Pope Sees Progress in Catholic-Jewish Understanding
Receives Chief Rabbi of Rome in Audience
| 913 hits
VATICAN CITY, FEB. 13, 2003 (Zenit.org).- John Paul II expressed his desire to bring Catholics and Jews ever closer, and called on believers of both communities to help build peace in the face of a threat of war.
The Pope was addressing Riccardo Di Segni, chief rabbi of Rome, whom he received in audience together with other rabbis and Jewish leaders of the city.
It was the first time that Di Segni, who became chief rabbi a year ago, met with the Pope in the Vatican. The rabbi's predecessor, Elio Toaff, whom the Pope remembered "with profound esteem" during the audience, was a friend of the Holy Father's.
During the meeting, John Paul II emphasized "the intense desire that the Catholic Church nourishes to make its ties of friendship and reciprocal collaboration with the Jewish community more profound."
The Holy Father also referred to the "historic and unforgettable" visit he made in 1986 to the synagogue of Rome.
That event, "gift of the Almighty," represents "an important stage in the path toward understanding between Jews and Catholics," the Pope said.
John Paul II also expressed the hope that the path of reciprocal trust completed to date "will increment relations between the Catholic community and the Jewish community in Rome," the oldest in Western Europe.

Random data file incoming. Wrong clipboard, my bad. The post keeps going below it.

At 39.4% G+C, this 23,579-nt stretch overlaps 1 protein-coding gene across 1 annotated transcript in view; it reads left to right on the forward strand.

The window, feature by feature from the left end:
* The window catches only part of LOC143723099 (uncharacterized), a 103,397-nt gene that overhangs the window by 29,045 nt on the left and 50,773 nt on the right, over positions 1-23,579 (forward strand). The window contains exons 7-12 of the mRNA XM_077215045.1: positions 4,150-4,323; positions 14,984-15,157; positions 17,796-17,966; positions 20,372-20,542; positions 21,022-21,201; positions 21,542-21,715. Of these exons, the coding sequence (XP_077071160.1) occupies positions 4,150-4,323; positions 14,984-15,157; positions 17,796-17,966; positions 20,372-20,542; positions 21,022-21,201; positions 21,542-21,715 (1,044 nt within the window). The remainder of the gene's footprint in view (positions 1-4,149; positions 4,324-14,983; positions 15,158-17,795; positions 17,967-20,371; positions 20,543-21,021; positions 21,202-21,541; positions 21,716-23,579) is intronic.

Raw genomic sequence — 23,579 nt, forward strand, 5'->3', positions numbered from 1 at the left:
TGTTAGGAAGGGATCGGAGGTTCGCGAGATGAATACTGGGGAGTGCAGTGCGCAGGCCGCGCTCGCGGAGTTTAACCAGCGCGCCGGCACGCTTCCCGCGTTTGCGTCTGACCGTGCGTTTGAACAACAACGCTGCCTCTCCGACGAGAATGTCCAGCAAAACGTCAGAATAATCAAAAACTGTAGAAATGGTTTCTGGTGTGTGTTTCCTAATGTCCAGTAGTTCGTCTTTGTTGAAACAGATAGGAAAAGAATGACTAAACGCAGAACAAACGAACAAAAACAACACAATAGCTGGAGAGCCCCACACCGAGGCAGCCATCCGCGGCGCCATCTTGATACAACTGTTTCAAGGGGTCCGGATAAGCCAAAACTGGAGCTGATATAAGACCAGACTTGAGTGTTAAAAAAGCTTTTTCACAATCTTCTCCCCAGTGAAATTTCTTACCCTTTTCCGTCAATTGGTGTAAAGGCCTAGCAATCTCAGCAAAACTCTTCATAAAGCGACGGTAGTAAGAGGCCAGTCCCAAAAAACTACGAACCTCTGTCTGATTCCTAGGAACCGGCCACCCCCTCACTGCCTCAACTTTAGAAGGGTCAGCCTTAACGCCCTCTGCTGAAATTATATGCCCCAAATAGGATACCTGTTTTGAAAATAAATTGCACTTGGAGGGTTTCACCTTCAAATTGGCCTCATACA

The Holy Father acknowledged that in the past the two communities were hostile toward one another.
But he said that the gradual application of the Second Vatican Council's document on the Church's relations with non-Christians, "Nostra Aetate," as well as the gestures of friendship between the two communities, "have contributed to direct our relations toward every greater reciprocal understanding."
Lastly, John Paul II said that Jews and Catholics "are aware of the urgent mission to implore the Creator and eternal God for peace, and for we ourselves to be agents of peace."
In his greeting to the Pope, the chief rabbi also highlighted the collaboration between Jews and Christians, describing it as necessary for the world and a fruitful sign of peace and blessing.
Di Segni officially invited the Holy Father to visit the synagogue of Rome again on the centenary of its construction, which will take place next year.
The rabbi also stressed the importance of establishing a permanent form of consultation to avoid misunderstandings and to define concrete forms of intervention.